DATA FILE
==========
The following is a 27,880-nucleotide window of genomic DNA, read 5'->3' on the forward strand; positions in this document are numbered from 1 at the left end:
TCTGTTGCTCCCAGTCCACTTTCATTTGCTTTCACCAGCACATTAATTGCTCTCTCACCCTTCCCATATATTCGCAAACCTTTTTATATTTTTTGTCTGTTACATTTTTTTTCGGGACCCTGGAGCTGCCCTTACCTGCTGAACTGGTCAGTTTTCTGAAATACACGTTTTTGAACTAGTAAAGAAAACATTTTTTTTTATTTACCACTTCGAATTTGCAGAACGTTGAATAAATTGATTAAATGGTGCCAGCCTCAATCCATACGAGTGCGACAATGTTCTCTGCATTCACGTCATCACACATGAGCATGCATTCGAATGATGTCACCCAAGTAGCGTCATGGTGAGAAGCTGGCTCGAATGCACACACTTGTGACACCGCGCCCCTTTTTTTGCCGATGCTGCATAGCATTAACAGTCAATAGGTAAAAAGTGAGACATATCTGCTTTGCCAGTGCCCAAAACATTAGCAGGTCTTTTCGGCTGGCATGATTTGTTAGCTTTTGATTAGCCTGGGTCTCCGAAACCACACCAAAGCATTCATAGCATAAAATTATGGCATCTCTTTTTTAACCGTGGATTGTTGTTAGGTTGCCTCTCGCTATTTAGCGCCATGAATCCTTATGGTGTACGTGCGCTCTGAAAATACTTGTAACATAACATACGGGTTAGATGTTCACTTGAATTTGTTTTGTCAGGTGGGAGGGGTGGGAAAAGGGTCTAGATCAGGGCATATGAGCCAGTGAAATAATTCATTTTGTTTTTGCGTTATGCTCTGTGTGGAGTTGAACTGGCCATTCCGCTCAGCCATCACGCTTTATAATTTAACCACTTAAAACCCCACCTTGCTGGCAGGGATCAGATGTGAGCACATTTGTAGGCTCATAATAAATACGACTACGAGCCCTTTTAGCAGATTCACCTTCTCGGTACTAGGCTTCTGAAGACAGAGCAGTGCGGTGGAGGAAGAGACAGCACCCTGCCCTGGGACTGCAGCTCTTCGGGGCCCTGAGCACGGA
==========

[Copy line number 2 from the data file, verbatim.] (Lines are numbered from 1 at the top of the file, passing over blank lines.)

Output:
TCTGTTGCTCCCAGTCCACTTTCATTTGCTTTCACCAGCACATTAATTGCTCTCTCACCCTTCCCATATATTCGCAAACCTTTTTATATTTTTTGTCTGTTACATTTTTTTTCGGGACCCTGGAGCTGCCCTTACCTGCTGAACTGGTCAGTTTTCTGAAATACACGTTTTTGAACTAGTAAAGAAAACATTTTTTTTTATTTACCACTTCGAATTTGCAGAACGTTGAATAAATTGATTAAATGGTGCCAGCCTCAATCCATACGAGTGCGACAATGTTCTCTGCATTCACGTCATCACACATGAGCATGCATTCGAATGATGTCACCCAAGTAGCGTCATGGTGAGAAGCTGGCTCGAATGCACACACTTGTGACACCGCGCCCCTTTTTTTGCCGATGCTGCATAGCATTAACAGTCAATAGGTAAAAAGTGAGACATATCTGCTTTGCCAGTGCCCAAAACATTAGCAGGTCTTTTCGGCTGGCATGATTTGTTAGCTTTTGATTAGCCTGGGTCTCCGAAACCACACCAAAGCATTCATAGCATAAAATTATGGCATCTCTTTTTTAACCGTGGATTGTTGTTAGGTTGCCTCTCGCTATTTAGCGCCATGAATCCTTATGGTGTACGTGCGCTCTGAAAATACTTGTAACATAACATACGGGTTAGATGTTCACTTGAATTTGTTTTGTCAGGTGGGAGGGGTGGGAAAAGGGTCTAGATCAGGGCATATGAGCCAGTGAAATAATTCATTTTGTTTTTGCGTTATGCTCTGTGTGGAGTTGAACTGGCCATTCCGCTCAGCCATCACGCTTTATAATTTAACCACTTAAAACCCCACCTTGCTGGCAGGGATCAGATGTGAGCACATTTGTAGGCTCATAATAAATACGACTACGAGCCCTTTTAGCAGATTCACCTTCTCGGTACTAGGCTTCTGAAGACAGAGCAGTGCGGTGGAGGAAGAGACAGCACCCTGCCCTGGGACTGCAGCTCTTCGGGGCCCTGAGCACGGA